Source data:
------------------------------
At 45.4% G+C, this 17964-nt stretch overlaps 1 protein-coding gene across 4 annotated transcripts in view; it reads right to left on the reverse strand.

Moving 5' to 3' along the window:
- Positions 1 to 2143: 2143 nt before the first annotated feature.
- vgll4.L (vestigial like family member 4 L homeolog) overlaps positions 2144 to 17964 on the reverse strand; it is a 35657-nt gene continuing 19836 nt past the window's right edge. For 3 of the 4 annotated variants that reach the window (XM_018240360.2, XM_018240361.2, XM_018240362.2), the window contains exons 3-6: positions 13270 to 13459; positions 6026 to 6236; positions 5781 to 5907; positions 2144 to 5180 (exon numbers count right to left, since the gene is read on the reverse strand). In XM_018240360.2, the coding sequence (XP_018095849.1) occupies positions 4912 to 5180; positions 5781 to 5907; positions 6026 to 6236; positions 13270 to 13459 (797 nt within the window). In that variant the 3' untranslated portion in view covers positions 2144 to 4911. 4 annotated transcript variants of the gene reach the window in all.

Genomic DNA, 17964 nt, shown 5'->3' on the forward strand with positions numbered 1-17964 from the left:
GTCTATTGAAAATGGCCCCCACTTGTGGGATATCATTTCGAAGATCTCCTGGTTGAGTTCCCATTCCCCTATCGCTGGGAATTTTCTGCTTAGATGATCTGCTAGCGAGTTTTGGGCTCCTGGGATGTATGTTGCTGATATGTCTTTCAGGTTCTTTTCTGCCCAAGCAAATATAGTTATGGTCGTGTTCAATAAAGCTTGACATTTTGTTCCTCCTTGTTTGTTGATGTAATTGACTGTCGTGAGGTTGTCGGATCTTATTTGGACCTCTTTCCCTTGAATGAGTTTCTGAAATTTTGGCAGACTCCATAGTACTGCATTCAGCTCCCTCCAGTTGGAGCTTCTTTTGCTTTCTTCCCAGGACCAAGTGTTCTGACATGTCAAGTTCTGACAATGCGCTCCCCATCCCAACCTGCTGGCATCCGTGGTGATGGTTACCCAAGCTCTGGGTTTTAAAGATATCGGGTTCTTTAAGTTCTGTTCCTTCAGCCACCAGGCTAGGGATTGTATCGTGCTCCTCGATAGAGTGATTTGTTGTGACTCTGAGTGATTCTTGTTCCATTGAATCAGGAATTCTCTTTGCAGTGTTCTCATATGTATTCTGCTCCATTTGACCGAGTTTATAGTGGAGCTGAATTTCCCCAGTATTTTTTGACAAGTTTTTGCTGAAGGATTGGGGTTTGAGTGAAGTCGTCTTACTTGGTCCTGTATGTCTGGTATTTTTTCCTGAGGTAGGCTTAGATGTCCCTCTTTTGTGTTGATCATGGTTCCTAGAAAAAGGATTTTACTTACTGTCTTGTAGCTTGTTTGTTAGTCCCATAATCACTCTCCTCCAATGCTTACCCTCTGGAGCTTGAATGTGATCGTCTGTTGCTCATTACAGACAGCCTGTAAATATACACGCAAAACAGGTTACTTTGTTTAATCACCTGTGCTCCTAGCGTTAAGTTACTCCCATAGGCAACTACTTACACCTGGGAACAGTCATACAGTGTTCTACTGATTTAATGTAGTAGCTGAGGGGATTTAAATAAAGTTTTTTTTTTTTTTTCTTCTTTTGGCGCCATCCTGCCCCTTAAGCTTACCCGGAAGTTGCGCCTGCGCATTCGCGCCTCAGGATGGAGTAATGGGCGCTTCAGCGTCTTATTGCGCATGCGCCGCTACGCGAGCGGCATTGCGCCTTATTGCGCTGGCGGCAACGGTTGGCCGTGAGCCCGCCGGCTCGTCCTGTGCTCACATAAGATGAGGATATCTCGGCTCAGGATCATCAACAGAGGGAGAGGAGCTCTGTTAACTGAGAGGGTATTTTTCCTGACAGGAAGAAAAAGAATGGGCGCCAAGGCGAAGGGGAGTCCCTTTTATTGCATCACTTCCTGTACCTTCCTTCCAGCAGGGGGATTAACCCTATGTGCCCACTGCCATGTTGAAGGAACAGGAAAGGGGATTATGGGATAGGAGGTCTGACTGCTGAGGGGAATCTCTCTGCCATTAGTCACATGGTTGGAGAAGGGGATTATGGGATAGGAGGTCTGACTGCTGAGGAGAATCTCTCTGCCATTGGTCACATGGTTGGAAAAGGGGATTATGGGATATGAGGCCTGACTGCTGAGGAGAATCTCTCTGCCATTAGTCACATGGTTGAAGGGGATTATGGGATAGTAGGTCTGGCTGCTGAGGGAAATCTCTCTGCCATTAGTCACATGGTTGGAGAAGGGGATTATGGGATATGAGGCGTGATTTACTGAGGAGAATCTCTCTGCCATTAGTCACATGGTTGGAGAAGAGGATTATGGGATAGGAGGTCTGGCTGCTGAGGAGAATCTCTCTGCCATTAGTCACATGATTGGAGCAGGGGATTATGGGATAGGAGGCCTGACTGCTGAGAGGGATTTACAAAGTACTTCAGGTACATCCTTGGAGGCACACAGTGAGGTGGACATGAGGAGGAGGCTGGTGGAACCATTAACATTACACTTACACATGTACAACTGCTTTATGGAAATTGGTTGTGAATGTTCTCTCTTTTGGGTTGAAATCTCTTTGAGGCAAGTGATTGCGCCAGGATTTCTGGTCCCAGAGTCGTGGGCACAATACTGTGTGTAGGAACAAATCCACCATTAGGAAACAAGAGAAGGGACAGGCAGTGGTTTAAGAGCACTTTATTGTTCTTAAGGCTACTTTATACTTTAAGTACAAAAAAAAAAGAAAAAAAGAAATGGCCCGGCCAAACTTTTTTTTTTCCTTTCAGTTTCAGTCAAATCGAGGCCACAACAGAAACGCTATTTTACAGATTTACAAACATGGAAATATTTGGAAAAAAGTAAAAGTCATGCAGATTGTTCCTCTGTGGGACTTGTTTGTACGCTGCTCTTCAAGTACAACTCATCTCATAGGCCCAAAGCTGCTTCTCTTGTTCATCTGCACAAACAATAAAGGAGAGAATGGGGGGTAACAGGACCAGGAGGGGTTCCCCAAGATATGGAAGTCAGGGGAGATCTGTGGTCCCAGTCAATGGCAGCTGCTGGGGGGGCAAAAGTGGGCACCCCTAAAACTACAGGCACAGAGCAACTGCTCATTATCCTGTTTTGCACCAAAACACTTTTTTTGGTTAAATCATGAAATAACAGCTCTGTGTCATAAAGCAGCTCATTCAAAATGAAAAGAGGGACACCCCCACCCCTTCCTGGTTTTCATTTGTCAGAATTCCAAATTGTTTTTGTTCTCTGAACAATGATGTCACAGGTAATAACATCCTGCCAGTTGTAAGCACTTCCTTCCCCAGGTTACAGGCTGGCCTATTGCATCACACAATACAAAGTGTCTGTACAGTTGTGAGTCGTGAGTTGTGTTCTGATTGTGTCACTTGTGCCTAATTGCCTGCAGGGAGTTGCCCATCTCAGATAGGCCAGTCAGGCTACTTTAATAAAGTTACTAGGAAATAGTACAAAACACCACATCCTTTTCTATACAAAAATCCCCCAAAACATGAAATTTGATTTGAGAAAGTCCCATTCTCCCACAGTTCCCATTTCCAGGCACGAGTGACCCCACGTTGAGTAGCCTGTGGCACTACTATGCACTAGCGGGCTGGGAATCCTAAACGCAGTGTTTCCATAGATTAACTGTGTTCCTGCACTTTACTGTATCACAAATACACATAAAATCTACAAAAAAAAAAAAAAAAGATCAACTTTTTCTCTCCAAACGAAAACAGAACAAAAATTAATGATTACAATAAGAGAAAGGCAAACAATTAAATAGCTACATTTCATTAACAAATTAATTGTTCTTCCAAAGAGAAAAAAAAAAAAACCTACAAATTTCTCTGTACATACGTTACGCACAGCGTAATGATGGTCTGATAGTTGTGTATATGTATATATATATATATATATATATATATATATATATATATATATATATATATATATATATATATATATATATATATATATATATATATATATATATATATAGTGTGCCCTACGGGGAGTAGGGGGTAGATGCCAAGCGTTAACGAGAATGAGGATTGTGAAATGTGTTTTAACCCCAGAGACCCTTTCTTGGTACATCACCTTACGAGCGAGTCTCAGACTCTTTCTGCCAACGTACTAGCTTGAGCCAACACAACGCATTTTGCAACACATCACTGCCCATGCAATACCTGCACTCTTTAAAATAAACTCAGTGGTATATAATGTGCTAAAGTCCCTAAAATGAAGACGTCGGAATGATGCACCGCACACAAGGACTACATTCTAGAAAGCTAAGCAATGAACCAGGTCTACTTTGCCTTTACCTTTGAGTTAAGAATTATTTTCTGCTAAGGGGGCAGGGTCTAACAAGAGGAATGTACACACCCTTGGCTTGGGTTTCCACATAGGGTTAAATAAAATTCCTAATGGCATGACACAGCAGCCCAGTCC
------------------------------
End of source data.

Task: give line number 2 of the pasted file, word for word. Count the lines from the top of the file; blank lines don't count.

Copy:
Moving 5' to 3' along the window: